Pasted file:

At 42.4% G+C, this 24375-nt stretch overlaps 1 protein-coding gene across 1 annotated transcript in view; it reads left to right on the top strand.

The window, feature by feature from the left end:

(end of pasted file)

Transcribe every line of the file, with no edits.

At 42.4% G+C, this 24375-nt stretch overlaps 1 protein-coding gene across 1 annotated transcript in view; it reads left to right on the top strand.

The window, feature by feature from the left end: